The Waldorf

Tiki Culture in Vancouver.

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The breezy sway of Hawaiian melodies pipe through the speakers, as jubilant pleasure-seekers toast one another, their glasses piled high with maraschino cherries and topped with cocktail umbrellas. Though happy hour has come and gone, the bar is still hopping, made clear by the festive exchange around the bamboo-lined room. The question is, what year is this? For Vancouver, it is a scene locked in time.

Tucked away behind the historic walls of East Vancouver’s Waldorf Hotel, the whimsy of this Polynesian paradise remains untouched, thanks to a group of enterprising developers who have restored, refurbished and reopened the hotel. It’s a nostalgic and sentimental ode to the elaborate clubhouse that, for over five decades, has celebrated the torch-toting culture of the South Seas.

“There wasn’t much tiki culture in Vancouver and the Lower Mainland back in those days,” says former Waldorf general manager Rick Mills, whose father, Bob Mills, commissioned the construction of the hotel in 1948. “But being in the hotel business, we always looked to something beyond.” Eager to display the work of Edgar Leeteg, the now-iconic artist who brought America’s attention to black velvet painting, Bob Mills was responsible for the collection that ultimately sealed the fate of the hotel: he saw a cocktail lounge as the ideal gallery for his Leeteg paintings. So with a subsequent addition in 1955, the Mills transformed their property into a tropical oasis: the Tahitian Lounge, Polynesian Dining Room, Menehune Banquet Room and Tapa Coffee Shop were all added to the hotel’s new blueprint.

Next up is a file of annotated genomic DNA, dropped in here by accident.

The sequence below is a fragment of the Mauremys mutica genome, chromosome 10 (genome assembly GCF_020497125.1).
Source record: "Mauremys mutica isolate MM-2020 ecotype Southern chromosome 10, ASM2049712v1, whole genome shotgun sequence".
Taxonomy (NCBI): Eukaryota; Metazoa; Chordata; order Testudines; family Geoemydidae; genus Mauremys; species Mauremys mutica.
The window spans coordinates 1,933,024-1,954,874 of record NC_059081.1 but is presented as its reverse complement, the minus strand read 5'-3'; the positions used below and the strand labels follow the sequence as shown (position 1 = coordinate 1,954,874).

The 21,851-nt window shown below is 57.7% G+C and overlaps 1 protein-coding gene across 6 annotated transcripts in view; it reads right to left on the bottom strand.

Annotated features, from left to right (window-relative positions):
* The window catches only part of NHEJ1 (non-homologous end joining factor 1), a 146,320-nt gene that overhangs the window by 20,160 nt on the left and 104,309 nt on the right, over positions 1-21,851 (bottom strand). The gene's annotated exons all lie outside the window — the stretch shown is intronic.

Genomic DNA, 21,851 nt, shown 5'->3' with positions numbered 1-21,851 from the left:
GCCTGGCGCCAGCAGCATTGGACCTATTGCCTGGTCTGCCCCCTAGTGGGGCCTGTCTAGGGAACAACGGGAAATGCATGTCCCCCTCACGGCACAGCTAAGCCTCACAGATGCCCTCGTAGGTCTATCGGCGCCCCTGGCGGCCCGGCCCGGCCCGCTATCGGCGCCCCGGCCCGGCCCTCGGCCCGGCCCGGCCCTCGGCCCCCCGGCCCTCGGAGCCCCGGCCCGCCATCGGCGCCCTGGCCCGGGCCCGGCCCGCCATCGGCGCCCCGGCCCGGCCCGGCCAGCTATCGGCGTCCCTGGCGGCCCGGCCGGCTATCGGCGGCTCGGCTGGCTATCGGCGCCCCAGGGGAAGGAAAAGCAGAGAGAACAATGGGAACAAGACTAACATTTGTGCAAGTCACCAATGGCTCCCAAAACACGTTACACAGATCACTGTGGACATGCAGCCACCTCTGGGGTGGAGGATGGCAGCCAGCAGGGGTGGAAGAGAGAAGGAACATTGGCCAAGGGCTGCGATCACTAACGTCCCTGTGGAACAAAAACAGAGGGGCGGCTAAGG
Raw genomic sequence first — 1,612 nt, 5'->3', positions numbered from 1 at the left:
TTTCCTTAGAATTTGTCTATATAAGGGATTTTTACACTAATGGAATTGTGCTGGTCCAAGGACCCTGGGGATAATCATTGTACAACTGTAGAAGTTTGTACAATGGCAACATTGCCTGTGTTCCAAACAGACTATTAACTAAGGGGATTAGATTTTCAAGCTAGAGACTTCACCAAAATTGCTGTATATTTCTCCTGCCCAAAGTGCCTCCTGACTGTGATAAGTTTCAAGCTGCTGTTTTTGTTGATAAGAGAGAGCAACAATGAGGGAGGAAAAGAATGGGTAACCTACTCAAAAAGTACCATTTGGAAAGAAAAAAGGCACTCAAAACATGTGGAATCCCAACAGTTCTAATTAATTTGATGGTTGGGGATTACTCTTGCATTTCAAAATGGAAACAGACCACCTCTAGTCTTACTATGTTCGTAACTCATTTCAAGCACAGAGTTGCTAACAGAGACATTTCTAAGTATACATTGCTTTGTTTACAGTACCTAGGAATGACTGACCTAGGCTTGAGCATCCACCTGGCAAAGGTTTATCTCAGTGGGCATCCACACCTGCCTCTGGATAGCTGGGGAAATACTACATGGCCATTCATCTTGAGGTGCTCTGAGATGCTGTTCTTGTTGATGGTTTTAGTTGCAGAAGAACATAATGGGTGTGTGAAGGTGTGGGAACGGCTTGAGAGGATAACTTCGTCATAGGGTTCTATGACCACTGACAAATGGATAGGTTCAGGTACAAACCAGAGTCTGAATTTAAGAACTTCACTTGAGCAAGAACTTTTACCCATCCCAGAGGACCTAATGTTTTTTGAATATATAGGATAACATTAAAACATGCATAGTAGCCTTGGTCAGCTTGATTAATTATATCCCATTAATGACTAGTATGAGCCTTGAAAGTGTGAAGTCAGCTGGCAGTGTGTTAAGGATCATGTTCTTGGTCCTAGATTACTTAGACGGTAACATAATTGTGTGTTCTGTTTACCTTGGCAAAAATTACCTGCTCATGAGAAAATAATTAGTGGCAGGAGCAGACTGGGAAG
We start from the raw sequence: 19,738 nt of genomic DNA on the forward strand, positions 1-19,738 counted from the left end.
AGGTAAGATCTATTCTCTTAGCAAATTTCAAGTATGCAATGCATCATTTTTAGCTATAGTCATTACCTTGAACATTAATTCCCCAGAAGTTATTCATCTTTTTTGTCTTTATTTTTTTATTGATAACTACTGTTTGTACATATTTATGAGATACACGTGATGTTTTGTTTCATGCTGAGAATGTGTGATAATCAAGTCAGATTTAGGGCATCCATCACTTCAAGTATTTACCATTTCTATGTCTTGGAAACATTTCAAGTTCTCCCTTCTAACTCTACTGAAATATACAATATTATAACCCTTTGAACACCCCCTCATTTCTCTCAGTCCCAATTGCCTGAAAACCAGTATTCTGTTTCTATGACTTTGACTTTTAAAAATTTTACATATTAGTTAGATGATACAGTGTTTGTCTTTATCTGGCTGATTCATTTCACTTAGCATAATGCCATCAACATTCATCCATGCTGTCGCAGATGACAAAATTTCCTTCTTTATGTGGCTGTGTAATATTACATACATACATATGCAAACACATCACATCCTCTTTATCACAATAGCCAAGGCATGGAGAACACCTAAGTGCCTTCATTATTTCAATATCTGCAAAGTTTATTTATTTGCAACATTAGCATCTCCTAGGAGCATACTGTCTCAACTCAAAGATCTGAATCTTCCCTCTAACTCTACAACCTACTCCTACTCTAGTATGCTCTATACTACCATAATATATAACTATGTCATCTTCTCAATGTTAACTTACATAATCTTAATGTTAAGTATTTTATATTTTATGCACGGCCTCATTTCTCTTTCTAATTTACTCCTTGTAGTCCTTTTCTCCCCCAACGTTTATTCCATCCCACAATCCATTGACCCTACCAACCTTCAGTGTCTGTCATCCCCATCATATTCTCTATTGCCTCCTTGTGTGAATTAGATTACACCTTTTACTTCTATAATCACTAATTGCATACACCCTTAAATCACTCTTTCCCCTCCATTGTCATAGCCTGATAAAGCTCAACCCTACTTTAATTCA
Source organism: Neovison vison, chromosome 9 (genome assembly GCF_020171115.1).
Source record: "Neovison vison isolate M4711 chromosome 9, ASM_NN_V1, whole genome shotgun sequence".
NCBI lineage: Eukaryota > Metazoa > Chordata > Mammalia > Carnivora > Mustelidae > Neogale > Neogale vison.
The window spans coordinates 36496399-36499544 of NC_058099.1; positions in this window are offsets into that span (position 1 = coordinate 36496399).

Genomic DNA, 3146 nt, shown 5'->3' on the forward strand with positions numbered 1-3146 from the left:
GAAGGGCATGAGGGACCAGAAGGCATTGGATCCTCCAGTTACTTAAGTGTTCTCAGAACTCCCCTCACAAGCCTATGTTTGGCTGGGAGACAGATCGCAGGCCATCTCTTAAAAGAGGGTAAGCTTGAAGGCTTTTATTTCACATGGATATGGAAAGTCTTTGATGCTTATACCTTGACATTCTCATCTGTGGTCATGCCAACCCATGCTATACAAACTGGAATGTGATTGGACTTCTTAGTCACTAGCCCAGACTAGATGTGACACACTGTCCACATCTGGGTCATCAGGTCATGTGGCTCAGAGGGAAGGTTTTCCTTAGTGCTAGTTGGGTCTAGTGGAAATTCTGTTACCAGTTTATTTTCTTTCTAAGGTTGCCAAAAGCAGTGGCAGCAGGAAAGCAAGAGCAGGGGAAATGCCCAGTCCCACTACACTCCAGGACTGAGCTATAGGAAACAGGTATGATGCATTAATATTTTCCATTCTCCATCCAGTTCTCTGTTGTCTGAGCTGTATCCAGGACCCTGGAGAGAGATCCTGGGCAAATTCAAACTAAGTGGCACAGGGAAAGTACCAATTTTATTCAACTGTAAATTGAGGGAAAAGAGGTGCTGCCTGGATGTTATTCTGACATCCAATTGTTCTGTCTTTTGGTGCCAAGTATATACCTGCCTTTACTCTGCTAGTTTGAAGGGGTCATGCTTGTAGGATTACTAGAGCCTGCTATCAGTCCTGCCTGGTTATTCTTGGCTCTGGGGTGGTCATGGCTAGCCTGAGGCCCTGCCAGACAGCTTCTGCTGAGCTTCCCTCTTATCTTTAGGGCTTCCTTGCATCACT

“The reception was incredible,” says Rick Mills, noting that at the height of the tiki craze, the Waldorf attracted all walks of life. “You could have a table of long-haul truck drivers sitting next to the Queen’s Counsel lawyers. You just couldn’t wait to get to work the next day to see what the hell was going to happen.”

Today, the hotel lays claim to one of the longest-running tiki bars in the world, and since the 1996 closure of the Westin Bayshore’s Trader Vic’s restaurant—another classic landmark steeped in mid-century escapism—it stands as the lone holdout when it comes to tiki tradition in Vancouver. “A lot of these venues are falling by the wayside,” says Peter Lisiecki, a self-professed tiki fanatic and the former co-owner of Funhauser Decor, a retro-chic curiosity shop that closed its doors in Chinatown earlier this year. “People just don’t understand the historical value on the pop culture side of it.”

The reimagined Waldorf, unveiled this past October, comes as a major victory for tikiphiles like Lisiecki who have watched the hotel fall into disrepair, with the themed rooms all but abandoned except for special events and private functions. Headed up by musician Thomas Anselmi and restaurateur Ernesto Gomez of Nuba, the Waldorf redux pays homage to Bob Mills’s original vision.

Striking a balance between preservation and renovation was an essential goal for the new management team, who brought on architect Scott Cohen to tackle the project. Artifacts procured by Bob Mills during his frequent trips to Hawaii have been unearthed from the hotel’s storage room, an all-but-forgotten treasure trove of Polynesian paraphernalia. Where plaster once wore thin, refurbished walls now beckon the eye with a delightful miscellany of retro paintings and tribal carvings, all of which is complemented by mid-century modern furnishings in the rooms. But the Waldorf is more than just a portal to the past; Anselmi and Gomez have set out to protect the hotel’s legacy by building a business plan that will ensuring its prosperity for years to come. And so a culture hub—updated with two restaurants, a gift shop, a hair salon, a nightclub and a live music venue—now stands in place of the derelict hideout that for many years laid in wait of a reincarnation.

With its former lustre now regained and cast in a modern glow, the iconic hotspot offers Vancouverites and visitors an impromptu history lesson, where patrons can reflect upon the magic of yesteryear. Beneath the same twinkling lights splashed across the infamous Tahitian Lounge ceiling, a whole new generation will be able to remark that it feels as though no time has passed at all.

Photos: Courtesy of the Waldorf Hotel.

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December 6, 2010